After Philippines, LATAM should be Corporate India’s Next Stop

It is an opportune time for India’s giant infra companies to expand into the eastern part of the Indo-Pacific—South America. 
Keywords: LATAM, Investments, Infrastructure, Indo-Pacific, Adani, South America, China
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Earlier in the month, news broke that Adani SEZ was considering expansion into the Philippines with a port project in Bataan, in the island of Luzon. Adani’s investments in critical sectors in strategically positioned nations is not a new phenomenon. His group has initiated investments in the Haifa port in Israel, in Sri Lanka, Myanmar, more recently in Greece, and in power lines in Bangladesh and Nepal. The oil-to-ports conglomerate has not only found success at home but has steadily expanded its footprint globally. It is an opportune time for India’s giant infra companies to expand into the eastern part of the Indo-Pacific—South America. 

Adani’s investments are largely in traditional infrastructure such as ports, airports, and power lines. As India enters the fourth industrial revolution with investments in advanced and critical technologies such as semiconductors, solar panels, and EV batteries, it is vital for India’s private sector to take on a more forward leaning approach in uncharted territories such as South America. To support that outreach,  New Delhi should initiate and support dialogues both at the track 1 and track 1.5 level with LATAM nations including Chile, Bolivia and Argentina. 

Critical minerals that go into advanced technologies such as EV batteries, solar panels and most advanced technologies including defence technologies are largely mined by PRC companies and PRC’s state-owned enterprises monopolise their processing. The hegemonic control of these vital value chains has given the PRC an unprecedented level of leverage over advanced economies by weaponising their dependence on these  critical goods.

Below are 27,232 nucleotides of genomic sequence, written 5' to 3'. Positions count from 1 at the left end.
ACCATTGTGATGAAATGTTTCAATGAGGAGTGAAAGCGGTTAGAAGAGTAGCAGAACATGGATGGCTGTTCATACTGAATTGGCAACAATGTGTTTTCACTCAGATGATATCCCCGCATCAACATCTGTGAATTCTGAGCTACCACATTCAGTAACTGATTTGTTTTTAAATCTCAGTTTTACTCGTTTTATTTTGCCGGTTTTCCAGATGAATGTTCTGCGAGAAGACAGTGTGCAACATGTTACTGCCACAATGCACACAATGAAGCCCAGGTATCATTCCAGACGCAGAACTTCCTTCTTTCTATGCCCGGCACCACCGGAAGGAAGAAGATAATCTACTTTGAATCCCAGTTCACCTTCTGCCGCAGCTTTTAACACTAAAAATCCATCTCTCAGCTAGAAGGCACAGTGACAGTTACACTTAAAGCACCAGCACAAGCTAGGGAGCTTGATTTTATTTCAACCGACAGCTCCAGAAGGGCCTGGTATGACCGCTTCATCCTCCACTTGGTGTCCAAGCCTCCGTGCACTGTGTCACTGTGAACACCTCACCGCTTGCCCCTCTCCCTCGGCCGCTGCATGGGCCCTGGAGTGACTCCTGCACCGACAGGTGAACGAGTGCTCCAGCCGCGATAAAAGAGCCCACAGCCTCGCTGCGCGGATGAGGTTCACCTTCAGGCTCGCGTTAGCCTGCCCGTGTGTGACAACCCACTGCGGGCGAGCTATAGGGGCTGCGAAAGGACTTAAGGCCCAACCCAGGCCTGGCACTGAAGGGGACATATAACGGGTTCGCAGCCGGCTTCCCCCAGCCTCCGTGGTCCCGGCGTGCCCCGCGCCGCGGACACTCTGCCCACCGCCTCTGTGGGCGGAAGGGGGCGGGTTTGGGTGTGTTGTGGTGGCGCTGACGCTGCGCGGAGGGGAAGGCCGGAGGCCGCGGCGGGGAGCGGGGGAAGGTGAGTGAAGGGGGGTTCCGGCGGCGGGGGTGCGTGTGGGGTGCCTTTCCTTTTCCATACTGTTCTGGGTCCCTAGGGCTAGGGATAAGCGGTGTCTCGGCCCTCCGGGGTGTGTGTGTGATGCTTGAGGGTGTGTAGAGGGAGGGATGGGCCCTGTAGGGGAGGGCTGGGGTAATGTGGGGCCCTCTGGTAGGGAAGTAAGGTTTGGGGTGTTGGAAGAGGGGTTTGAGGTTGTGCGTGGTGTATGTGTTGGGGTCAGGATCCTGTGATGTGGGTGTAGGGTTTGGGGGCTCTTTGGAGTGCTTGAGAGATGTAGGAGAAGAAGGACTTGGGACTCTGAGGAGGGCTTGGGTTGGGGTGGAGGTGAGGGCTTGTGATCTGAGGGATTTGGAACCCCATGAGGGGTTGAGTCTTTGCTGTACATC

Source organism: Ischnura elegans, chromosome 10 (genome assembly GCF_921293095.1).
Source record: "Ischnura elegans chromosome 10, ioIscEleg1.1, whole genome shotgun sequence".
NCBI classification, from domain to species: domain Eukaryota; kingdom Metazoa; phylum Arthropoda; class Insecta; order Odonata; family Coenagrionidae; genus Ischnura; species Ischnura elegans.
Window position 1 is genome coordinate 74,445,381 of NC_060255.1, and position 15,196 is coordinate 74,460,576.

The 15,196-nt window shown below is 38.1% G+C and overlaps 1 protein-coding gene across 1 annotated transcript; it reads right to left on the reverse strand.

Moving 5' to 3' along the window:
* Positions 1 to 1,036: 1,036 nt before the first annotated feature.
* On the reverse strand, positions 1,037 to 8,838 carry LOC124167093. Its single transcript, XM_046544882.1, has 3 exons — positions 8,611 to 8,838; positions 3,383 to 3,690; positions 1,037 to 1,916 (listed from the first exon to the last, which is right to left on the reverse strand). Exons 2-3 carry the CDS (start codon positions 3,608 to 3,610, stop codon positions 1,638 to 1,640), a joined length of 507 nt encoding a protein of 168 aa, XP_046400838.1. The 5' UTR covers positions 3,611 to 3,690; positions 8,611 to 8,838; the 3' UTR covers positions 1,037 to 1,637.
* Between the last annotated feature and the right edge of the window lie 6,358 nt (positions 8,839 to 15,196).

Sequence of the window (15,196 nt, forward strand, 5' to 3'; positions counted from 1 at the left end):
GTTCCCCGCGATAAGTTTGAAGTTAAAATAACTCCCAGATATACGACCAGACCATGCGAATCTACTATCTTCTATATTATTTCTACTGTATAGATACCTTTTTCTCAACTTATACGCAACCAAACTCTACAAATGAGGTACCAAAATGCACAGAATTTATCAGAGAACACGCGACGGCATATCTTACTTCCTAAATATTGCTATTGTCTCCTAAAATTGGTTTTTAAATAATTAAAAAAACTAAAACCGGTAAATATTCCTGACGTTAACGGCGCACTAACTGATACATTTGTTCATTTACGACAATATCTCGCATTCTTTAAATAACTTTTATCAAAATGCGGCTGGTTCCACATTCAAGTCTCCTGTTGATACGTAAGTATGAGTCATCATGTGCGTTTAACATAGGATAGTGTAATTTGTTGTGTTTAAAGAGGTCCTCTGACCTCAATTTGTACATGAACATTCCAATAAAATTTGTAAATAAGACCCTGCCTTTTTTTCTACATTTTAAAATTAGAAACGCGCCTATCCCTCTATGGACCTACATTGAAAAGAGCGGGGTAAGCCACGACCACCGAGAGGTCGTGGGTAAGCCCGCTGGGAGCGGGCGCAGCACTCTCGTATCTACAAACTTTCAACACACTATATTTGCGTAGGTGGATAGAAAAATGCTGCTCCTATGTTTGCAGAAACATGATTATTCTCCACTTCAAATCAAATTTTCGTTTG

We have witnessed the effects of the restrictions of REM exports to Japan as far back as 2009, but recently, Beijing has slapped a slew of export control measures for minerals such as germanium and gallium that go into semiconductors. In response to the PLA’s attacks in the Galwan Valley, India banned TikTok, Shein and several other Chinese mobile applications. However, New Delhi, so far, has not had any experience with the PRC’s withholding of strategic mineral supplies and the weaponization of strategic supply chains, the only member of QUAD to have been spared. 

To prevent such a scenario, New Delhi ought to cement ties with nations that possess large reserves of critical minerals and also with those that are seeking alternatives to Chinese supply. 

The lithium triangle presents an opportunity for lithium mining and processing, and the three nations’ dependence on the PRC in multiple critical sectors makes them vulnerable to the PRC’s economic pressure and coercion. This security risk makes them viable economic partners for India. Western powers have not been able to compete with their Chinese peers due to cost competitiveness. 

While the joint venture among NALCO, HCL and MECL also known as KABIL has expressed interest in certain mineral reserves  in Argentina, the private sector could play a much more agile and aggressive role in expanding India’s footprint.